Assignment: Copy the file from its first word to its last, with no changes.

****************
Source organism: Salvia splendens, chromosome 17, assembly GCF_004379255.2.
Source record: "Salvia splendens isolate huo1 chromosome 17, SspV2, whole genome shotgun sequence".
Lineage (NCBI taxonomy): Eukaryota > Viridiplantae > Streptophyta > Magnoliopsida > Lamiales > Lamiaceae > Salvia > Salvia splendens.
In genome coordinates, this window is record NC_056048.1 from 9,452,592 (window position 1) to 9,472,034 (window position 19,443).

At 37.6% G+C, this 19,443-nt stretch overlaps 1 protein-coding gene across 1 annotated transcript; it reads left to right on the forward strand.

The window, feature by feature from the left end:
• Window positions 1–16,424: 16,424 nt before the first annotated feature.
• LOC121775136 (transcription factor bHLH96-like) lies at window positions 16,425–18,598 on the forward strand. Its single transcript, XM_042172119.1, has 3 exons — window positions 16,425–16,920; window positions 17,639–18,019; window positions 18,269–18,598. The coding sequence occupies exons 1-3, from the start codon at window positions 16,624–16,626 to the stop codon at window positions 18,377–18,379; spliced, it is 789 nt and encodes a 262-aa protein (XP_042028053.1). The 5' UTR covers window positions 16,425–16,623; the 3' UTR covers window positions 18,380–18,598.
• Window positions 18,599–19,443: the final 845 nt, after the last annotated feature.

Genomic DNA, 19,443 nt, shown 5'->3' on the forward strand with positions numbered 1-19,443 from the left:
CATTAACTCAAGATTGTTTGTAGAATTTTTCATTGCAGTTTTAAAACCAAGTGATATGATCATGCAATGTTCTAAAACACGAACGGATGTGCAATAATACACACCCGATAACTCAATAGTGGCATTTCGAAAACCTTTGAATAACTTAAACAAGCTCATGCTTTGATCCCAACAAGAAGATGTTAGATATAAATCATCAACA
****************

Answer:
Source organism: Salvia splendens, chromosome 17, assembly GCF_004379255.2.
Source record: "Salvia splendens isolate huo1 chromosome 17, SspV2, whole genome shotgun sequence".
Lineage (NCBI taxonomy): Eukaryota > Viridiplantae > Streptophyta > Magnoliopsida > Lamiales > Lamiaceae > Salvia > Salvia splendens.
In genome coordinates, this window is record NC_056048.1 from 9,452,592 (window position 1) to 9,472,034 (window position 19,443).

At 37.6% G+C, this 19,443-nt stretch overlaps 1 protein-coding gene across 1 annotated transcript; it reads left to right on the forward strand.

The window, feature by feature from the left end:
• Window positions 1–16,424: 16,424 nt before the first annotated feature.
• LOC121775136 (transcription factor bHLH96-like) lies at window positions 16,425–18,598 on the forward strand. Its single transcript, XM_042172119.1, has 3 exons — window positions 16,425–16,920; window positions 17,639–18,019; window positions 18,269–18,598. The coding sequence occupies exons 1-3, from the start codon at window positions 16,624–16,626 to the stop codon at window positions 18,377–18,379; spliced, it is 789 nt and encodes a 262-aa protein (XP_042028053.1). The 5' UTR covers window positions 16,425–16,623; the 3' UTR covers window positions 18,380–18,598.
• Window positions 18,599–19,443: the final 845 nt, after the last annotated feature.

Genomic DNA, 19,443 nt, shown 5'->3' on the forward strand with positions numbered 1-19,443 from the left:
CATTAACTCAAGATTGTTTGTAGAATTTTTCATTGCAGTTTTAAAACCAAGTGATATGATCATGCAATGTTCTAAAACACGAACGGATGTGCAATAATACACACCCGATAACTCAATAGTGGCATTTCGAAAACCTTTGAATAACTTAAACAAGCTCATGCTTTGATCCCAACAAGAAGATGTTAGATATAAATCATCAACA